By the time I was 16, I could, and did, entertain at all sorts of parties on my own, no problem—I had developed a fine Celtic song repertoire by then. Meanwhile, the music scene in Dundee was moving fast in many directions: Bob Dylan, Buddy Holly, Leonard Cohen, Elvis, The Beatles, Creedence, the Rolling Stones. I was playing guitar and learning songs of every kind; I just loved how I could skip from one world to the next as a song, tempo, genre or mood would change. I kept my Celtic music going for my own consumption and for something different at my friends’ parties (who mainly played rock and pop music, but still liked a good sing-song thrown in). I also answered the call of rock and roll and formed a 5-piece band, “Badge”. We played rock and pop and were booked at dances, weddings, events, and discos, mostly in Dundee or Perth, but we would travel all over Scotland in the weekend for gigs when needed; the money was poor, the nights were long, but boy—we were on top of the world! We would slog through the week at college or work, but when the weekend came—Yahoo!—we were gigging again and loving it! When I was 31, I moved from Dundee to Aberdeen for work and left the band. After 15 years of solid playing, this was hard to do, but I felt it was time to see what else life had to offer.

My wife Dorothy and I lived in Aberdeen for a few years before we went to live in the Netherlands, where we had our family. I didn’t play for several years: not until I started playing with a musically gifted Irish colleague of mine, Feargal Maconuladh. I have never heard Feargal sing a duff note; he has an incredible voice. We started playing for fun at work and quickly realized we not only had the same taste in Celtic music—we were also pretty good! We started playing gigs in the Netherlands as the Duo “Keltic Fire”, and we had a great time establishing ourselves musically. We were a bit of a novelty as our audiences loved the idea of Celtic music, but had very little experience of it for the most part. Again, the emotional connections these old songs would make with our audience were wonderful to see: with no real folk singing tradition comparable with our Scottish and Irish ones, the Dutch audiences loved this new vibrant cultural exposure. Feargal and I played together for 6 years (including recording two albums), and after that, I moved (with the family) to the USA for work, and Feargal moved to Barcelona.

Late in 2008, David Maher heard me play with Feargal during one of Feargal’s visits from Barcelona, and he asked me to play in his new Irish pub, Maher’s, in Lake Oswego, Oregon. At first I was reluctant to play solo and I didn’t really want to play with anyone else—Feargal was a hard act to follow—but I gave it a try one evening and played around 8 songs just to see how it would go. The crowd loved it and so did I. Since then I have built up a large collection of Scottish, Irish, English, American, and other songs which allows me to tailor what I play to the audience I have in front of me. I was always aware when playing in pubs that the customers didn’t necessarily come to see me; they came to be entertained, which I could do pretty well. When I play in pubs now, I (mostly) have the best of both worlds in that the crowd wants to be entertained… AND the majority of them are there to see me…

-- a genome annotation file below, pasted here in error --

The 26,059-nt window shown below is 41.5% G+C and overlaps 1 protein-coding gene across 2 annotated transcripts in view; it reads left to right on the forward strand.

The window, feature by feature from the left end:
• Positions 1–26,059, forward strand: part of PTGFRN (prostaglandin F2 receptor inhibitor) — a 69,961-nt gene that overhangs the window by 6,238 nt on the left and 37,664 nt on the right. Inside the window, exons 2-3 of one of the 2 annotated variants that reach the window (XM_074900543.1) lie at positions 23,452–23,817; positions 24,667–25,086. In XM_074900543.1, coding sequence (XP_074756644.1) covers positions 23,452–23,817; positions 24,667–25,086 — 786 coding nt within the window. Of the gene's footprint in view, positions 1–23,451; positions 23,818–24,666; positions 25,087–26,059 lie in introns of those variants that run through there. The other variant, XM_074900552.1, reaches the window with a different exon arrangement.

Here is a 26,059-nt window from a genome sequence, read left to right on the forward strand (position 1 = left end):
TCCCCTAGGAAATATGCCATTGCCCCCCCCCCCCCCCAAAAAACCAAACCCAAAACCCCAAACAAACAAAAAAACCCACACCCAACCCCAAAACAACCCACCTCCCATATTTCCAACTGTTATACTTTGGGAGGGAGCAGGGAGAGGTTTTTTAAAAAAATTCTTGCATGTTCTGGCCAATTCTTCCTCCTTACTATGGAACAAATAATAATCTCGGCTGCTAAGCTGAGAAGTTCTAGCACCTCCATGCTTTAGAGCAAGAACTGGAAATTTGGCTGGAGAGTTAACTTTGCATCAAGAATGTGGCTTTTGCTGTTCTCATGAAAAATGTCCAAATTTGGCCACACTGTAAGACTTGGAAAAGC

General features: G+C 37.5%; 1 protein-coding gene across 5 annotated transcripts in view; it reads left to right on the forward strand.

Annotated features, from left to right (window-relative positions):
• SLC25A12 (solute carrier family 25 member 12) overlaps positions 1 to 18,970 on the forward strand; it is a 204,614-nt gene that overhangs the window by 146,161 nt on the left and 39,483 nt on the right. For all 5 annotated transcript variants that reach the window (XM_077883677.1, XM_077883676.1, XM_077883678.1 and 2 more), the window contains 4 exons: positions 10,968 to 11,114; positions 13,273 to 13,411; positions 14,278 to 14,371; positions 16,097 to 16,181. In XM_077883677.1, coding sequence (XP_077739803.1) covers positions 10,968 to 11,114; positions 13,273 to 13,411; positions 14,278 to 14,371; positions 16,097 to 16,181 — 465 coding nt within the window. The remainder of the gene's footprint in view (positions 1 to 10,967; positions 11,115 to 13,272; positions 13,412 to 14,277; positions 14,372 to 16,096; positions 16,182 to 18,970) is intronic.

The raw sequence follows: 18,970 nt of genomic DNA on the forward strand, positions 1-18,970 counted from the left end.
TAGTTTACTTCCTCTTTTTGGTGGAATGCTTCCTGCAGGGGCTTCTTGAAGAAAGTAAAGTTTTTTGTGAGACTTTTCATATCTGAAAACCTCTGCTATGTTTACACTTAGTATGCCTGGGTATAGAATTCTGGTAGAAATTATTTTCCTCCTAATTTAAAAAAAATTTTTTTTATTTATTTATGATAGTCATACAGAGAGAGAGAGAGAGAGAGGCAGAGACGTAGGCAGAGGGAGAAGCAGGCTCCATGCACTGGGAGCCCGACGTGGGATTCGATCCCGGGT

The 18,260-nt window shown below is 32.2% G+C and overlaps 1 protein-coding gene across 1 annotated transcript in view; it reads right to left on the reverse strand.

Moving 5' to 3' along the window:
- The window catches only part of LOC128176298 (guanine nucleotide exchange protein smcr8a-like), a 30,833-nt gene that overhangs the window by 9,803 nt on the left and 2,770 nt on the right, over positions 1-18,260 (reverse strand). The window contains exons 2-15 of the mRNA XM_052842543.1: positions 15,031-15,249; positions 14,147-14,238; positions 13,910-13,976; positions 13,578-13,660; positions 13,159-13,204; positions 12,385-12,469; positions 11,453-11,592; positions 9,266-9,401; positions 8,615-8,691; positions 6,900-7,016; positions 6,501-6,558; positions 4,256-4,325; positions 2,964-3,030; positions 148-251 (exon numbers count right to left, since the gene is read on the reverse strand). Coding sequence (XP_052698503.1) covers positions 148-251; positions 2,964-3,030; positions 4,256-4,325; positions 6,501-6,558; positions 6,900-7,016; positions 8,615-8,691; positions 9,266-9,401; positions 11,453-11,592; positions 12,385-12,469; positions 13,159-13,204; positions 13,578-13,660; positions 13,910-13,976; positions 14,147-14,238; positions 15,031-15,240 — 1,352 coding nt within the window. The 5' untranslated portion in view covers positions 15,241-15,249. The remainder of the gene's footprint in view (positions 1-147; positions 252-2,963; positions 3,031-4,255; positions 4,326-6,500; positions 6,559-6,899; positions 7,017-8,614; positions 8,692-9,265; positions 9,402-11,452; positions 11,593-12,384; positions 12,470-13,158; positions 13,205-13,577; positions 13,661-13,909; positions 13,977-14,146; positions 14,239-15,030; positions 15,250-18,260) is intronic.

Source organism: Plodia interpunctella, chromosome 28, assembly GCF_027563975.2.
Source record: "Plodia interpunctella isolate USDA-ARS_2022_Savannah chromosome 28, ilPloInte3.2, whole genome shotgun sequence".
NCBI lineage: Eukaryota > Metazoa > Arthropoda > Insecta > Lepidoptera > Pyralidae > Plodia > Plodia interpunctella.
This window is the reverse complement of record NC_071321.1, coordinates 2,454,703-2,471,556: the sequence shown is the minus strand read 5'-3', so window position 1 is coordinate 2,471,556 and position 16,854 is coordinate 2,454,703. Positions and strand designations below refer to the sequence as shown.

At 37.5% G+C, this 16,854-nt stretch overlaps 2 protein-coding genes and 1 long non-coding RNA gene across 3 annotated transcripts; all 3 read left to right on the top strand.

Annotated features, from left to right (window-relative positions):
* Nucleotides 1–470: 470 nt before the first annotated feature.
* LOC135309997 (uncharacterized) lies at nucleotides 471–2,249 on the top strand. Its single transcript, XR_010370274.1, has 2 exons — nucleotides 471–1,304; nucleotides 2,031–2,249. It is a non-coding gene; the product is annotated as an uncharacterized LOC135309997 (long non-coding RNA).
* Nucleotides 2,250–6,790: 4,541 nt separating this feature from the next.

In September 2013, at the age of 57, I took a big step and left a good job to follow my passion for music. I now have time, focus and the energy to take my musical career to wherever it is going. You only get one life: you’d better live it to the fullest—and I am certainly doing that. I love playing and seeing the impact I have on people in my audience. In the USA, I watch people as they are transported to places I create by singing them songs from their forefathers, places and experiences they have heard of from their parents or grandparents. They still have an emotional bond to the “old country” where they have never lived, and a piece of their spirit still wants to connect them there.

So… that sets the scene for what about to come, my next blog will talk about the joys and ins-and-outs (and ups and downs) of making my first album, “the Beginning” which I completed early 2014 with Nettleingham Audio of Vancouver Washington.